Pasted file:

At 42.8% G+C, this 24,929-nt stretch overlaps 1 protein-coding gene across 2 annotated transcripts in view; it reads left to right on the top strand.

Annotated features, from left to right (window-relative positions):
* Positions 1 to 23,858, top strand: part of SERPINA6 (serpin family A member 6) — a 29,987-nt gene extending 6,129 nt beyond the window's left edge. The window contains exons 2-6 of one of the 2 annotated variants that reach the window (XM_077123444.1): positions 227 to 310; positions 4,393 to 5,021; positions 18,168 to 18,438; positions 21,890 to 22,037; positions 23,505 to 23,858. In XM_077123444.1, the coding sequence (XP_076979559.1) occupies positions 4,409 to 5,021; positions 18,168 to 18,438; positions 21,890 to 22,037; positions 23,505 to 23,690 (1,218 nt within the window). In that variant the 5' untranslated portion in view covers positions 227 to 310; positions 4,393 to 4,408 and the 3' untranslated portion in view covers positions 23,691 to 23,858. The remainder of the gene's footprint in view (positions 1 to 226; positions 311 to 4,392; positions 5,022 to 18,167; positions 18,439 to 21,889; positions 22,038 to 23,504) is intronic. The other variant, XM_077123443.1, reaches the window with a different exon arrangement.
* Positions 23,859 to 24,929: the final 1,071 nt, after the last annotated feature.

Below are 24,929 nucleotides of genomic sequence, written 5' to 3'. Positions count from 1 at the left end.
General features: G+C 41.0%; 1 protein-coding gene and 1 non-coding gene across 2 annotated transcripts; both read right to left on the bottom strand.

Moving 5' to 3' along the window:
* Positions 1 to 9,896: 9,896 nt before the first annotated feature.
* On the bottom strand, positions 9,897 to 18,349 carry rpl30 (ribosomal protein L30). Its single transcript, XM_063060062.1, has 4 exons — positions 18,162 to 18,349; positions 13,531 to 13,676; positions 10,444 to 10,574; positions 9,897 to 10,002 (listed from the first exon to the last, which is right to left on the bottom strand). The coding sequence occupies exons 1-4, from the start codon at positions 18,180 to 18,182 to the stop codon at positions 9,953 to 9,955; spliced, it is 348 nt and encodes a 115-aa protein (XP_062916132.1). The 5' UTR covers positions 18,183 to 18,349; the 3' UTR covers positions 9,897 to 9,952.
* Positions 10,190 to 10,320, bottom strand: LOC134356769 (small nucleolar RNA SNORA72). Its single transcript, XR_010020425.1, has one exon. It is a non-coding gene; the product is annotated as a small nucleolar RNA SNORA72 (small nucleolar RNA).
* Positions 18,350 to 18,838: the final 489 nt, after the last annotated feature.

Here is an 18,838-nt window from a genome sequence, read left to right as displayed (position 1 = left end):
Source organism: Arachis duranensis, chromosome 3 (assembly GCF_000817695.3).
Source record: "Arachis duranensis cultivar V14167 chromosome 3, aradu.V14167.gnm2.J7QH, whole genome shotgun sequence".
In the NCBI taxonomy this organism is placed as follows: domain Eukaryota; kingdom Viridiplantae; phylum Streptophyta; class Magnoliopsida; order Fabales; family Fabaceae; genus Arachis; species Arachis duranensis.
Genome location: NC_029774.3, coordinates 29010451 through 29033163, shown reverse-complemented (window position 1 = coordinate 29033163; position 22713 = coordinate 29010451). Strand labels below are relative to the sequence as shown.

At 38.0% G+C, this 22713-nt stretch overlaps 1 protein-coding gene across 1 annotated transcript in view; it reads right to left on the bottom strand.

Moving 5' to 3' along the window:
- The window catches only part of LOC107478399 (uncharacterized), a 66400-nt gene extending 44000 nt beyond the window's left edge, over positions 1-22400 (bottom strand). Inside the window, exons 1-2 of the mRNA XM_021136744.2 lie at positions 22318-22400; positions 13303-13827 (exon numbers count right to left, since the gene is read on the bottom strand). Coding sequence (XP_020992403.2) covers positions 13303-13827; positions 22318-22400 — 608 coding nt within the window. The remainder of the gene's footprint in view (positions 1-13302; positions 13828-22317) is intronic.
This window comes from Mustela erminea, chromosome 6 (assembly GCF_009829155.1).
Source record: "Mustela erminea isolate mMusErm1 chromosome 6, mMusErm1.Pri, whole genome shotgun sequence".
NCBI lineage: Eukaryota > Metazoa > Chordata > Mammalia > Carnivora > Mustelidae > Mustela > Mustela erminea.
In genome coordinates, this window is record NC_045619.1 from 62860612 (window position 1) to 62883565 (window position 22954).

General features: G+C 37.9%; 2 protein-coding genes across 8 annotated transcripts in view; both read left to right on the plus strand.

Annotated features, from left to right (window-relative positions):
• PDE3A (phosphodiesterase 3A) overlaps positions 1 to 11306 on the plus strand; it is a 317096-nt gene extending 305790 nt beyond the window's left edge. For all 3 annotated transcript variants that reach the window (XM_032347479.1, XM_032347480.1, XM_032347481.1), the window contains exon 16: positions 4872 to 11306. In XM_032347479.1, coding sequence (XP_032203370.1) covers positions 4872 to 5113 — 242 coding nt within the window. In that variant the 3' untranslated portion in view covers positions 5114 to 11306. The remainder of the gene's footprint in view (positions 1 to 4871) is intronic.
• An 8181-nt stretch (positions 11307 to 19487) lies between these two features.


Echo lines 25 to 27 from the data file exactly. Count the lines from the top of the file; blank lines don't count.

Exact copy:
Annotated features, from left to right (window-relative positions):
• PDE3A (phosphodiesterase 3A) overlaps positions 1 to 11306 on the plus strand; it is a 317096-nt gene extending 305790 nt beyond the window's left edge. For all 3 annotated transcript variants that reach the window (XM_032347479.1, XM_032347480.1, XM_032347481.1), the window contains exon 16: positions 4872 to 11306. In XM_032347479.1, coding sequence (XP_032203370.1) covers positions 4872 to 5113 — 242 coding nt within the window. In that variant the 3' untranslated portion in view covers positions 5114 to 11306. The remainder of the gene's footprint in view (positions 1 to 4871) is intronic.
• An 8181-nt stretch (positions 11307 to 19487) lies between these two features.